More Hedge Fund Problems at Citi?


Bloomberg reports that Citigroup invested approximately $800 million of shareholder’s equity in its own private equity and hedge funds during the third quarter, despite knowing that regulators are busy drafting the Volcker rule, which would curtail the practice. Citigroup reportedly classified the $800 million as Level 3 assets, which are illiquid assets that are valued by in-house models.

The proposed Volcker rule, named after former federal Reserve Chairman Paul Volcker, who is credited with slaying the inflation dragon in the 1970s and early 1980s, would restrict banks that accept deposits from making bets with shareholder money. More specifically, it would prohibit banks from owning more than 3 percent of hedge funds and private-equity funds, and restrict any such investment to no more than 3 percent of Tier I capital.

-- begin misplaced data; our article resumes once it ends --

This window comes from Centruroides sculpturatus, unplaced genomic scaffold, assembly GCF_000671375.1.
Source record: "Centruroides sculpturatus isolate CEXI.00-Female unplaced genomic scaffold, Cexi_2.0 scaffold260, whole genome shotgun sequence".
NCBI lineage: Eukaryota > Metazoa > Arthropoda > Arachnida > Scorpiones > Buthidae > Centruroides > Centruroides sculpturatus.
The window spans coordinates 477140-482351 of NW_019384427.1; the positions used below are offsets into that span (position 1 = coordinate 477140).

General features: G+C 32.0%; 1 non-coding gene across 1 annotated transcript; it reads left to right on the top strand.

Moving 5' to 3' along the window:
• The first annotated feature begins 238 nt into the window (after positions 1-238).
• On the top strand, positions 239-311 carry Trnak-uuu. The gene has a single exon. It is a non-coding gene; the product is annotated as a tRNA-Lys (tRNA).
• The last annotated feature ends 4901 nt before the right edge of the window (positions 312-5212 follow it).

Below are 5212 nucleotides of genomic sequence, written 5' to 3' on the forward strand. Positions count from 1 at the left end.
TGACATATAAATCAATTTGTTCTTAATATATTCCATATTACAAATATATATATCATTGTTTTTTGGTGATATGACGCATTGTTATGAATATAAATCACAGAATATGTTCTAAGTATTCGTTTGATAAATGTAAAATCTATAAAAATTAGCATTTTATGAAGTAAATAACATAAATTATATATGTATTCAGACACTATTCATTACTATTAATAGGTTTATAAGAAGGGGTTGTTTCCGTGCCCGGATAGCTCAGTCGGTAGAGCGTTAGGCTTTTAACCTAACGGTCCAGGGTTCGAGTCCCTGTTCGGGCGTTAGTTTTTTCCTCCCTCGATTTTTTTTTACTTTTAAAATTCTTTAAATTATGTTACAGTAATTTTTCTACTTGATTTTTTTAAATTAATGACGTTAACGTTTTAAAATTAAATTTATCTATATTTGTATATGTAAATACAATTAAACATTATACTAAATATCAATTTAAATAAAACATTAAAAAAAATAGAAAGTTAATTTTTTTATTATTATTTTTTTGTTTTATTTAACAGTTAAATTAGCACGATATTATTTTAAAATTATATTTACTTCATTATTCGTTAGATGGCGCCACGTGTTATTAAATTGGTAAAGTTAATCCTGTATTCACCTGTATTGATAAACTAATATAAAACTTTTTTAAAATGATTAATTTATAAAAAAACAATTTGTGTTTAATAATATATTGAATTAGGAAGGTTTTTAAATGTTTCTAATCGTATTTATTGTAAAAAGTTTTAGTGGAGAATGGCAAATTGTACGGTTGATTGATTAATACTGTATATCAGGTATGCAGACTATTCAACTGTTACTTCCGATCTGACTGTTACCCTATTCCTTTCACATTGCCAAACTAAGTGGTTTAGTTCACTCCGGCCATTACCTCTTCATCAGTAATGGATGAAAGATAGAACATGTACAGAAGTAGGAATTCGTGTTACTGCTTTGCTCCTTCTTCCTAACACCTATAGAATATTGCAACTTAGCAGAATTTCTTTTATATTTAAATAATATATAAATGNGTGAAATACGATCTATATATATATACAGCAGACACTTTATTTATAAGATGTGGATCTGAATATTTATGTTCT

If Citigroup’s investment of $800 million in hedge funds or private equity funds was part of an investment strategy, “it would be an odd thing to do in light of the impending Volcker rule,” Charles Whitehead, an associate professor of law at Cornell Law School, was quoted as saying.

Citigroup did not identify which funds that received the $800 million or how they have performed this year. Some possible candidates include: (i) The Citi Capital Advisor Global Macro Fund, which bets on “interest-rate and currency-market volatility, is reportedly down about 3 percent through September 30; (ii) the Citi Capital Advisor Mortgage/Credit Opportunity Fund, manages $395 million, about 90 percent of which is reportedly Citigroup’s; and (iii) the Event Driven Capital Fund reportedly manages only proprietary capital.

It is difficult to tell whether the foregoing is indicative of serious problems with these funds. It should be noted, however, that in 2008, Citigroup infused hundreds of millions of its own dollars into municipal arbitrage hedge funds named MAT, ASTA and Falcon in order to try to keep them afloat as they imploded. Ultimately, however, the MAT, ASTA and Falcon became major liabilities for Citigroup.

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